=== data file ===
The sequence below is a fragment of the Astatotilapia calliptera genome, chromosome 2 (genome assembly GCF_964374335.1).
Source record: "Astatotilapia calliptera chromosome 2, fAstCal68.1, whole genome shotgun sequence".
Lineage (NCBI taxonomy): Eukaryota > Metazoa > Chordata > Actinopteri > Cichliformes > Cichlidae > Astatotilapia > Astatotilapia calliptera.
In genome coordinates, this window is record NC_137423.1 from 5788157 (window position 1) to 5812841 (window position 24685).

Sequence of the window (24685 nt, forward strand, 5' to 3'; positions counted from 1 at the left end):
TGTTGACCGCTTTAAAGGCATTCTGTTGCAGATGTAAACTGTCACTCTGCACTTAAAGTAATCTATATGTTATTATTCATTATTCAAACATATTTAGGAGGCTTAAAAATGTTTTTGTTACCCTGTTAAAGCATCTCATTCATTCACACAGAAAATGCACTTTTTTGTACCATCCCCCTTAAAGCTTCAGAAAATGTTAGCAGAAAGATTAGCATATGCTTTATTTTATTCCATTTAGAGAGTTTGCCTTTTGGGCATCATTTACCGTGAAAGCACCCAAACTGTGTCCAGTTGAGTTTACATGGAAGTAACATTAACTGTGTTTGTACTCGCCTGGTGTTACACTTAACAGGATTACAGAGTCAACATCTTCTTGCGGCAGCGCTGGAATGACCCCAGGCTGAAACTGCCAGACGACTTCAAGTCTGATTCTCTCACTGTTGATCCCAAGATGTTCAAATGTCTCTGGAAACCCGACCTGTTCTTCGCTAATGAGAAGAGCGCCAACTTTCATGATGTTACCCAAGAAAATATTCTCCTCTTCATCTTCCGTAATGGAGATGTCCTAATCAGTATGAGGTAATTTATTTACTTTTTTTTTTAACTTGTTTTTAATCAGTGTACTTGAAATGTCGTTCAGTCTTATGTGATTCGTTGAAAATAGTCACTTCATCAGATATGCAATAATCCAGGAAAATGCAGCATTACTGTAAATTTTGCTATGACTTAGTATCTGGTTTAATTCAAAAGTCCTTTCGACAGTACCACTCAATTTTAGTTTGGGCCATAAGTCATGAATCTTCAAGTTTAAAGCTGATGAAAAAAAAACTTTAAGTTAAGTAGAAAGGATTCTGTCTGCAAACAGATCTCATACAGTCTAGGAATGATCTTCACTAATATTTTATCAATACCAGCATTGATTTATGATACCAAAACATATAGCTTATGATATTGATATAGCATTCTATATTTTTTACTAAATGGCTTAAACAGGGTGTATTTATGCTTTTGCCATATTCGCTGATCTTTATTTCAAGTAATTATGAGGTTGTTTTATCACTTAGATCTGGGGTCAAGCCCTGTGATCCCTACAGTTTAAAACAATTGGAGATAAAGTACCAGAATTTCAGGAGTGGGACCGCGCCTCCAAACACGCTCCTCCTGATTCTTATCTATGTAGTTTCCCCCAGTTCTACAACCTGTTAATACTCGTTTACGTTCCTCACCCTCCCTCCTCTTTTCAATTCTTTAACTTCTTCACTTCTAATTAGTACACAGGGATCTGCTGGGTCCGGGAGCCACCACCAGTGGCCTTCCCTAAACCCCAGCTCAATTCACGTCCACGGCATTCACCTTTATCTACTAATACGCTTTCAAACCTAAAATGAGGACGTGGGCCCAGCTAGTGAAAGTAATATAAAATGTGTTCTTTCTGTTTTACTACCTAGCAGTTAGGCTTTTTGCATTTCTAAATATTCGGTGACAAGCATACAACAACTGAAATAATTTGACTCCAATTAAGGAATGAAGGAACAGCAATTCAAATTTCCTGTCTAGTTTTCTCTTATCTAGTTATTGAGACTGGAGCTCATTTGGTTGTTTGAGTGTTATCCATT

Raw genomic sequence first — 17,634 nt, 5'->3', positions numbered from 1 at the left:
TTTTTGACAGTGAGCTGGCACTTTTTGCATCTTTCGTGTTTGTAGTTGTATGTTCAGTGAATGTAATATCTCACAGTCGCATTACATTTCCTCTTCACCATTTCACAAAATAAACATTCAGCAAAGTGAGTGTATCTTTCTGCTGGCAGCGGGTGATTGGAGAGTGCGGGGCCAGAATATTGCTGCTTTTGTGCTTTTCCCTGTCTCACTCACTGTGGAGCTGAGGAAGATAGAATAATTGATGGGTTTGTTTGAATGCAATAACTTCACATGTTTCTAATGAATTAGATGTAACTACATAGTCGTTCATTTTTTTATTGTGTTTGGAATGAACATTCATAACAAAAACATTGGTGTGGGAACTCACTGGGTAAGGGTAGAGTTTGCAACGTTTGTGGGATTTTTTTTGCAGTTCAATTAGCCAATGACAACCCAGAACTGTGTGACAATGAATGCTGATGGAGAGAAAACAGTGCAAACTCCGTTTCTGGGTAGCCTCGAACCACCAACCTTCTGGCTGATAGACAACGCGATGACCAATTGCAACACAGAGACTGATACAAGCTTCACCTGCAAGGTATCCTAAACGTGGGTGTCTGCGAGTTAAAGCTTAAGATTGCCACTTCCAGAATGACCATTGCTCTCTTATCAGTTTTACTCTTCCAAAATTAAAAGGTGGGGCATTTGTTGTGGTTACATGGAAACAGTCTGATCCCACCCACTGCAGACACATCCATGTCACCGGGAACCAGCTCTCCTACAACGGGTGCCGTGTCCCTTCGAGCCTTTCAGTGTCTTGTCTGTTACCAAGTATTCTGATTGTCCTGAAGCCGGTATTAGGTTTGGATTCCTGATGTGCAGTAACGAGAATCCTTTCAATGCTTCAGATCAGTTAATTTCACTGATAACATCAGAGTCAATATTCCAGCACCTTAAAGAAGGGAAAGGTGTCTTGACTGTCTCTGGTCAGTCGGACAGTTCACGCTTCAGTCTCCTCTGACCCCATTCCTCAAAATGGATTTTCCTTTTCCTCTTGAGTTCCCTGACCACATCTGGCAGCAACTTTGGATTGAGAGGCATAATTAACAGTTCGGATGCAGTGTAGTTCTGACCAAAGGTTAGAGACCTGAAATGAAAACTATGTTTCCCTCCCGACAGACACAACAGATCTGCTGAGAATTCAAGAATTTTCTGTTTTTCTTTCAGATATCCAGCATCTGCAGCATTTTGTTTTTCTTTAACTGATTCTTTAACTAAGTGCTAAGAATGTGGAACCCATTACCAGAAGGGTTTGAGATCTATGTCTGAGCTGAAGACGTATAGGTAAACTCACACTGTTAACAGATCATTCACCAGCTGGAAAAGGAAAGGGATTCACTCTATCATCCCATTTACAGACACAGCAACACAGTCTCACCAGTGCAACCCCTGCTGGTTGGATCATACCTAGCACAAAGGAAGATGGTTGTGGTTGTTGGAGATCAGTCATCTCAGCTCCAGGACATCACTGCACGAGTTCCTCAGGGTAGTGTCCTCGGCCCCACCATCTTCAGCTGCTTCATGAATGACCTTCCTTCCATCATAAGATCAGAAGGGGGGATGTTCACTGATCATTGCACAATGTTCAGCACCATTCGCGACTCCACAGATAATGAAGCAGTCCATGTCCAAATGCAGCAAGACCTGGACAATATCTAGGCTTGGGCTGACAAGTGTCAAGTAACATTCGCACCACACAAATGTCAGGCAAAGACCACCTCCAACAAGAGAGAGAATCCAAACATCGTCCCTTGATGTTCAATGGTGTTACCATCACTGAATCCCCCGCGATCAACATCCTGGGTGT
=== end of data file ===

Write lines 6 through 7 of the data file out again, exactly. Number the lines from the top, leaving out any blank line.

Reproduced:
TGTTGACCGCTTTAAAGGCATTCTGTTGCAGATGTAAACTGTCACTCTGCACTTAAAGTAATCTATATGTTATTATTCATTATTCAAACATATTTAGGAGGCTTAAAAATGTTTTTGTTACCCTGTTAAAGCATCTCATTCATTCACACAGAAAATGCACTTTTTTGTACCATCCCCCTTAAAGCTTCAGAAAATGTTAGCAGAAAGATTAGCATATGCTTTATTTTATTCCATTTAGAGAGTTTGCCTTTTGGGCATCATTTACCGTGAAAGCACCCAAACTGTGTCCAGTTGAGTTTACATGGAAGTAACATTAACTGTGTTTGTACTCGCCTGGTGTTACACTTAACAGGATTACAGAGTCAACATCTTCTTGCGGCAGCGCTGGAATGACCCCAGGCTGAAACTGCCAGACGACTTCAAGTCTGATTCTCTCACTGTTGATCCCAAGATGTTCAAATGTCTCTGGAAACCCGACCTGTTCTTCGCTAATGAGAAGAGCGCCAACTTTCATGATGTTACCCAAGAAAATATTCTCCTCTTCATCTTCCGTAATGGAGATGTCCTAATCAGTATGAGGTAATTTATTTACTTTTTTTTTTAACTTGTTTTTAATCAGTGTACTTGAAATGTCGTTCAGTCTTATGTGATTCGTTGAAAATAGTCACTTCATCAGATATGCAATAATCCAGGAAAATGCAGCATTACTGTAAATTTTGCTATGACTTAGTATCTGGTTTAATTCAAAAGTCCTTTCGACAGTACCACTCAATTTTAGTTTGGGCCATAAGTCATGAATCTTCAAGTTTAAAGCTGATGAAAAAAAAACTTTAAGTTAAGTAGAAAGGATTCTGTCTGCAAACAGATCTCATACAGTCTAGGAATGATCTTCACTAATATTTTATCAATACCAGCATTGATTTATGATACCAAAACATATAGCTTATGATATTGATATAGCATTCTATATTTTTTACTAAATGGCTTAAACAGGGTGTATTTATGCTTTTGCCATATTCGCTGATCTTTATTTCAAGTAATTATGAGGTTGTTTTATCACTTAGATCTGGGGTCAAGCCCTGTGATCCCTACAGTTTAAAACAATTGGAGATAAAGTACCAGAATTTCAGGAGTGGGACCGCGCCTCCAAACACGCTCCTCCTGATTCTTATCTATGTAGTTTCCCCCAGTTCTACAACCTGTTAATACTCGTTTACGTTCCTCACCCTCCCTCCTCTTTTCAATTCTTTAACTTCTTCACTTCTAATTAGTACACAGGGATCTGCTGGGTCCGGGAGCCACCACCAGTGGCCTTCCCTAAACCCCAGCTCAATTCACGTCCACGGCATTCACCTTTATCTACTAATACGCTTTCAAACCTAAAATGAGGACGTGGGCCCAGCTAGTGAAAGTAATATAAAATGTGTTCTTTCTGTTTTACTACCTAGCAGTTAGGCTTTTTGCATTTCTAAATATTCGGTGACAAGCATACAACAACTGAAATAATTTGACTCCAATTAAGGAATGAAGGAACAGCAATTCAAATTTCCTGTCTAGTTTTCTCTTATCTAGTTATTGAGACTGGAGCTCATTTGGTTGTTTGAGTGTTATCCATT

Raw genomic sequence first — 17,634 nt, 5'->3', positions numbered from 1 at the left: